Three Principles for Considering Paintings: A Reflection after Visiting the National Art Gallery in Washington, D.C.

By Jeremy Hausotter

April 30, 2022

I recently visited the National Art Gallery in Washington, D.C., and it was such an incredible experience. There is a joy in experiencing genuine artists and their works, and, of course, seeing some of the works in person that we use on our website. It was inspiring to see Botticelli, Monet, Bierstadt, Martin, Rembrandt, Cole, Raphael, and others, and to make new acquaintances such as Vernet. I also found the impressionists to be fascinating, to analyze and scrutinize Cezanne versus Manet or Renoir, Monet and van Gogh, etc…

In analyzing these artists I learned three principles or conclusions. The first is thus, that true art is living. Those works of art which truly transfix the human imagination are living. What do we mean by art as living? By definition, a painting is not animate, not ensouled, and yet how some paintings are quickened while others remain dead! Some artists are dead artists and others are living, even if they perished a thousand years prior. And this principle of life can even vary within the artist from painting to paint. The works of Cezanne I witnessed were all dead works, while Renoir’s was a mixture, some living, some dead; whereas with Monet it seemed as if each painting was its own unique expression and principle of vitality and fecundity, though of course in varying degrees. 

Living paintings possess their own vitality, a vitality that is self-communicative, one which enraptures the viewer. The viewer is drawn in, captivated by the life experienced. A living painting self-communicates its life to the viewer such that he feels a quickening pulsating within his soul. Life is a flourishing principle, and the living painting opens the soul to this flourishing dynamism. The painting communicates life, and in this communicating man experiences an inner movement of spiritual dimension that ennobles him. 

Part of this living experience through the encounter with the painting is the captivation by the senses and the transportation into the painting. One lives within the painting like Niggle and Parish. Spiritually, this living within the painting is a foretaste of immortality, for life is immortal. That is what Christianity reveals, that God is the God of the living, and if He is Life itself, as Christ stated in John’s Gospel, then true life is immortal. Living paintings are hence a signpost indicating a divine reality beyond this world. They direct us towards what is immortal, even if only implicitly. Life is a principle that opens outwards, transcending the self towards Life itself, God.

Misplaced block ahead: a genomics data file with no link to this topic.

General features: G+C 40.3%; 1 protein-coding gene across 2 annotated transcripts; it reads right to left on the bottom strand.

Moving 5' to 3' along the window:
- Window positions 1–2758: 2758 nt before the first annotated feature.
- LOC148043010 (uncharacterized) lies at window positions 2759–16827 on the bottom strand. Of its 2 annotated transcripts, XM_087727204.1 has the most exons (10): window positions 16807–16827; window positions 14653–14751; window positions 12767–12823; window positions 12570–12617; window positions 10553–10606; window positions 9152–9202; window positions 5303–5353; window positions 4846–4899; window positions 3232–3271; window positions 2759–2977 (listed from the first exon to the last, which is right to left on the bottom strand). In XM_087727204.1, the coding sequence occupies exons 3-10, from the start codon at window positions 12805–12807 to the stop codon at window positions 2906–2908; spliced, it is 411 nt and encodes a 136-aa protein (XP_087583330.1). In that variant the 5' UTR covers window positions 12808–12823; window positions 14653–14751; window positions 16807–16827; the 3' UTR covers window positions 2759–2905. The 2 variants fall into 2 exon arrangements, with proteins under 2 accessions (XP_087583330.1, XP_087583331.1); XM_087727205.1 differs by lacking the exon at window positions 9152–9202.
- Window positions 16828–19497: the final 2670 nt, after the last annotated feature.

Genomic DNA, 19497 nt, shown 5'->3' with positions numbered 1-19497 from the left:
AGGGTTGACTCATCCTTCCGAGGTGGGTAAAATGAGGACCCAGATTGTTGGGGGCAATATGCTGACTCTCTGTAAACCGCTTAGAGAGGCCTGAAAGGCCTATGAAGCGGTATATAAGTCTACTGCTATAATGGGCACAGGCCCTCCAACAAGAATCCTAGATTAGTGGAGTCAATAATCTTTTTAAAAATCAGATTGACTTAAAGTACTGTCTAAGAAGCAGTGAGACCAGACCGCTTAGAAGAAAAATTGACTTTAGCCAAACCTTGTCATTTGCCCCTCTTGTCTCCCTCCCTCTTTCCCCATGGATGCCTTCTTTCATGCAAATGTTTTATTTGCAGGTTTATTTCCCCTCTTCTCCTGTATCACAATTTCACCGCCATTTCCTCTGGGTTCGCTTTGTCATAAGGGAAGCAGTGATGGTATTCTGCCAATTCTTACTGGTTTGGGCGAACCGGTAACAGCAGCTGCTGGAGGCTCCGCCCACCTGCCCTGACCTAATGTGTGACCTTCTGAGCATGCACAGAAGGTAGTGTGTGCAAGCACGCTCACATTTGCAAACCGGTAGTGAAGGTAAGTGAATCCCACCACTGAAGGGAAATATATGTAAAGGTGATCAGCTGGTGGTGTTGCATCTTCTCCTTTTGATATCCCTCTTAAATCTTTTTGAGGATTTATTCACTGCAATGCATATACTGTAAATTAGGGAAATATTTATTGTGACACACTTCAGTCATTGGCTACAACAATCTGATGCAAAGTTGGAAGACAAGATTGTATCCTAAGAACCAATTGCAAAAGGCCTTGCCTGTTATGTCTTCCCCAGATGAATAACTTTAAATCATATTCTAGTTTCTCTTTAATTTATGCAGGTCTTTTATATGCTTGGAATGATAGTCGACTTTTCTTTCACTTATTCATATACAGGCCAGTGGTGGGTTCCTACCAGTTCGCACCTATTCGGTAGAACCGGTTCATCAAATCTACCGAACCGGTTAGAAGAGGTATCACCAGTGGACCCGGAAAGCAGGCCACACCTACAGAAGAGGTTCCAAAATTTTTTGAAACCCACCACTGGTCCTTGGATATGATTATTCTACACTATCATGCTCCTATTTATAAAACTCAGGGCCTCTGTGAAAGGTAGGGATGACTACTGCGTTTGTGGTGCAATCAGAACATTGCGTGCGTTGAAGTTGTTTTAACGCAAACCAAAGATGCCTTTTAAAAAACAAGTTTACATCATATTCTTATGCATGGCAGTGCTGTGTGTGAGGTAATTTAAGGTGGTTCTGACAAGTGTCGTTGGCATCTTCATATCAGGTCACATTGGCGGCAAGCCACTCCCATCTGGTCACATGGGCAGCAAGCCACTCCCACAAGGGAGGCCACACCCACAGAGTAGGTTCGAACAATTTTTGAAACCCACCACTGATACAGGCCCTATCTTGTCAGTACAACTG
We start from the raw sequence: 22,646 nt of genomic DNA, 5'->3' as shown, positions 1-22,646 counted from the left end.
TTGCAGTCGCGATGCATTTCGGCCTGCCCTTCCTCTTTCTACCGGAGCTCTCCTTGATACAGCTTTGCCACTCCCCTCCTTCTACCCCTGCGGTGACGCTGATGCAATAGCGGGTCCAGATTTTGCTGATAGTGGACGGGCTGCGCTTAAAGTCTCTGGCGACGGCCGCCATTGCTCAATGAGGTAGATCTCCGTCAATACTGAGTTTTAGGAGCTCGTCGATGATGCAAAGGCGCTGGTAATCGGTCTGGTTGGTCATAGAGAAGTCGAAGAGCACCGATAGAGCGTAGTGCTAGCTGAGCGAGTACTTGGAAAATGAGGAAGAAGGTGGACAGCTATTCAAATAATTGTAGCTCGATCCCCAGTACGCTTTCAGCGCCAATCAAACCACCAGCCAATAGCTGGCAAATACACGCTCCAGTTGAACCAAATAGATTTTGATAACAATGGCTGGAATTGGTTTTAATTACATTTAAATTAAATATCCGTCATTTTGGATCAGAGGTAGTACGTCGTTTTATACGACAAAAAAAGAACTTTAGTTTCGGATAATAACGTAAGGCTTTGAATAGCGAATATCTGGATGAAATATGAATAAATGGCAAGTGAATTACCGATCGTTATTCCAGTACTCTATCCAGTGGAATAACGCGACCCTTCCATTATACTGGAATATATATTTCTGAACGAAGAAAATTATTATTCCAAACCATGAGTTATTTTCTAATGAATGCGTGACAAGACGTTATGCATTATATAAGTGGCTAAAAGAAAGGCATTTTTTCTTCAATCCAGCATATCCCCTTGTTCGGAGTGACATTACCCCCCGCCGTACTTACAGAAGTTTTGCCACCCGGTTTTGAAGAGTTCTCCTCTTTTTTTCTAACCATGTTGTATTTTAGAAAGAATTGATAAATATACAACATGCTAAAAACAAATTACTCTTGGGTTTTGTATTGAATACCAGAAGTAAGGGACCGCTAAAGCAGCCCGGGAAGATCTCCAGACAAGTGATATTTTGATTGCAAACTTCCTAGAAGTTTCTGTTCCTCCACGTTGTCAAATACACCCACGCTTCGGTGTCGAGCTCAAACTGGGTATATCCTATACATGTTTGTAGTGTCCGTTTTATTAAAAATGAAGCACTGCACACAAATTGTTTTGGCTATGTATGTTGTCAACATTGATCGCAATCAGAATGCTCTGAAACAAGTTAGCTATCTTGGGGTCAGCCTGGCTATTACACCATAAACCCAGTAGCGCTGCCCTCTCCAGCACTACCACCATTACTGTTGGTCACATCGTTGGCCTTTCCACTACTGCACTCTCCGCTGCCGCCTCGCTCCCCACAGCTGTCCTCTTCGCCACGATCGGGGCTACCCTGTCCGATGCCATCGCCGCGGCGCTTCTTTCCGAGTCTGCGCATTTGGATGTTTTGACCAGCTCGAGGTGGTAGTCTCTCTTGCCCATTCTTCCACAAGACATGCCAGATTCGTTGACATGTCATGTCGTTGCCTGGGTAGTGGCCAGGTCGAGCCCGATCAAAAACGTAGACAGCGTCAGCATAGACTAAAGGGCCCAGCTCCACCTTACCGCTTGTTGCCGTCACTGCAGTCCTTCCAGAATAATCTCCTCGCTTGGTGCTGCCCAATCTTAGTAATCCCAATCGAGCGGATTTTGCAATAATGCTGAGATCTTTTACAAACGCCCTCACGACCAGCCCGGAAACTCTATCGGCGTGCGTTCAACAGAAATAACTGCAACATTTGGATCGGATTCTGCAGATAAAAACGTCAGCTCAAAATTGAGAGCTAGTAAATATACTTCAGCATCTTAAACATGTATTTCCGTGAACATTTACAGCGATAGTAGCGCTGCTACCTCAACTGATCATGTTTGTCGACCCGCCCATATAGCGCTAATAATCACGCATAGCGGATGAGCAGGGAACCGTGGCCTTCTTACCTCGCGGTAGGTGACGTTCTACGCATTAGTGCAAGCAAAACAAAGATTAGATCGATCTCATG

Materially, we experience the painting from the inside, we feel as if the moon is shining upon us, that we can hear the wind rustling the trees, branches, and leaves, that we can smell the heat of the day or the cool of the night, the spray of the sea, its roar, and smell the salty air, feel the movements of life within, such as the mirth of a campfire revelry or the heroic struggles of war. We clearly sense and perceive these. Physically, before me are the sense datum of a museum, but within me is the life of the painting itself. 

Paintings hence have a tripartite ontology. On a strict material level it is composed of canvas, paint, and the required work of the artist. Paintings possess a second material level which is the matter treated within, the subject of the painting and the attempted depiction of life. The third involves the nonmaterial, including the possession or nonpossession of the life-giving principle and the various values incarnated by the painting. We can hence dare say that a painting, when alive, is a pseudopsychosomatic entity. Pseudo refers to the fact that a painting is not an actually living thing in the manner of a plant, animal, or human for example. In this case, they are strictly nonliving, inanimate things. Soma refers to the paintings material makeup, whereas psyche refers to the soul of the painting, that principle which gives it life. Again, we are not using soul in the traditional sense and placing paintings amongst living creatures; such is an absurdity. Nor do we wish to confuse the two meanings of soul here. Rather, we are attempting to probe the vitality some paintings possess while others are quite clearly dead, to give a name and expression to the principle by which some paintings are living while others are dead. The term soul here serves as a decent analogate given the traditional meaning and role of the soul in animate being.  

A painting does not need to be beautiful to be living. Monet’s paintings of the Rouen Cathedral are not beautiful, but when experienced in person we can discern some level of vitality. All truly ugly paintings, on the other hand, are dead works. The Rouen Cathedral painting marks the border between dead and alive. The vitality of a painting is not a sufficient condition for its beauty, for the range of aesthetic values is larger than beauty alone, since aesthetic values include values such as the poetic, comedic, tragic, and elegant.